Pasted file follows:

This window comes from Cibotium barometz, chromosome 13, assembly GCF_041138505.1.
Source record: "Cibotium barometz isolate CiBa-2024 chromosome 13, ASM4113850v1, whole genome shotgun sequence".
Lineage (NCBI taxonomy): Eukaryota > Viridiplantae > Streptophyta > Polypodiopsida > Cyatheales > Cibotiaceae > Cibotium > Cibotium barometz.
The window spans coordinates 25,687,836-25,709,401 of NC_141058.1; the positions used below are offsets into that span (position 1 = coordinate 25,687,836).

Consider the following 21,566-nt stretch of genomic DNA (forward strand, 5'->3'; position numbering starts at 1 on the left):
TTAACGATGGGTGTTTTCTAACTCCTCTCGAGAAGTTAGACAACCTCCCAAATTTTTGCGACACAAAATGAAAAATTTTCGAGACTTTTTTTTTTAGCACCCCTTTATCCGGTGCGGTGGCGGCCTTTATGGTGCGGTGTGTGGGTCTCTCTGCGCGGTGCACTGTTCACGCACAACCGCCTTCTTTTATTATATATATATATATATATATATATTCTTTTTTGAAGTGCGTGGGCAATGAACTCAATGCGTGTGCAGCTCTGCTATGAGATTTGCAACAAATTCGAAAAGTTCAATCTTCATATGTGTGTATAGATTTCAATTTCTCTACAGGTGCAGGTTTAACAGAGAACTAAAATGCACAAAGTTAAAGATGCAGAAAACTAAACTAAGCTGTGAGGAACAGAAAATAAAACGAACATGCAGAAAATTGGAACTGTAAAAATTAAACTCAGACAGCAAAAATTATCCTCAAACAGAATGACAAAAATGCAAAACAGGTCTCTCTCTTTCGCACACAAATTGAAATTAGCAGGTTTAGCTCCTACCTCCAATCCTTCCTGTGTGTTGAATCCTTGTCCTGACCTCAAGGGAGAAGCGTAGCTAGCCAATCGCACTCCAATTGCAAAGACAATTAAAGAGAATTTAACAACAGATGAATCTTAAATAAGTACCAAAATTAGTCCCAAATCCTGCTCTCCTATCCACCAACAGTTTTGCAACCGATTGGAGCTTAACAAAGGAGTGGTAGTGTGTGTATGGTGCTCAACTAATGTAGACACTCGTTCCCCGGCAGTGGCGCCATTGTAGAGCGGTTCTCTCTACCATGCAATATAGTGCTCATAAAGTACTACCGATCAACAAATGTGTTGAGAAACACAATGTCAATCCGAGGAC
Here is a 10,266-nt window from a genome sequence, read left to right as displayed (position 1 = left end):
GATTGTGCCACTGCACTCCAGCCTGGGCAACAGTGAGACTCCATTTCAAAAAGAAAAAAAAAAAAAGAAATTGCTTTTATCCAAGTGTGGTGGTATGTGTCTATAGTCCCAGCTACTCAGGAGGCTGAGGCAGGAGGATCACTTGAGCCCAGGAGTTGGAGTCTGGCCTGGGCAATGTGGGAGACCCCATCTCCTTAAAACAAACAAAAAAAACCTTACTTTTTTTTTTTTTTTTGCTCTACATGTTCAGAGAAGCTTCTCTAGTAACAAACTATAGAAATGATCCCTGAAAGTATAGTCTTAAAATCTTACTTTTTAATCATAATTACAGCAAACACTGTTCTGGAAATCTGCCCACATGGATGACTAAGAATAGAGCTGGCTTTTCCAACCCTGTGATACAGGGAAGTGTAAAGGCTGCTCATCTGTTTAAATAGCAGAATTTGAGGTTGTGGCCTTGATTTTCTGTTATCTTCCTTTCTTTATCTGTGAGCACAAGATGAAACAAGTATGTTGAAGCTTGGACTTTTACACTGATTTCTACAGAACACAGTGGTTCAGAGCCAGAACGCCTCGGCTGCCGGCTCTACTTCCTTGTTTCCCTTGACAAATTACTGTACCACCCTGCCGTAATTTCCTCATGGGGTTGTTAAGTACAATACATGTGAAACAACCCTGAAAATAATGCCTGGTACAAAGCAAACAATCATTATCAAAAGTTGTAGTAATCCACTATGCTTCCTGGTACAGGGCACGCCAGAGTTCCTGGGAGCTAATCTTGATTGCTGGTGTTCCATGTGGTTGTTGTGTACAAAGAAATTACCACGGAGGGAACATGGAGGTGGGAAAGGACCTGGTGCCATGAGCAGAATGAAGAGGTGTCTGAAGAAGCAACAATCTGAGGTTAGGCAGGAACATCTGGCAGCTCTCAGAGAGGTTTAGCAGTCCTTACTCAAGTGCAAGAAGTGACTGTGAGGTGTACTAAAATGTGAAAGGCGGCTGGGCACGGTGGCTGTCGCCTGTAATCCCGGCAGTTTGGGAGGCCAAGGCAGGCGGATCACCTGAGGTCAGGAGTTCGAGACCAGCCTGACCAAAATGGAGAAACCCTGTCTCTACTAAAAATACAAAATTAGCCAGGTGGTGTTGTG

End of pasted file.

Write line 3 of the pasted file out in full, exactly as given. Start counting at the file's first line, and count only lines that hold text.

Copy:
Lineage (NCBI taxonomy): Eukaryota > Viridiplantae > Streptophyta > Polypodiopsida > Cyatheales > Cibotiaceae > Cibotium > Cibotium barometz.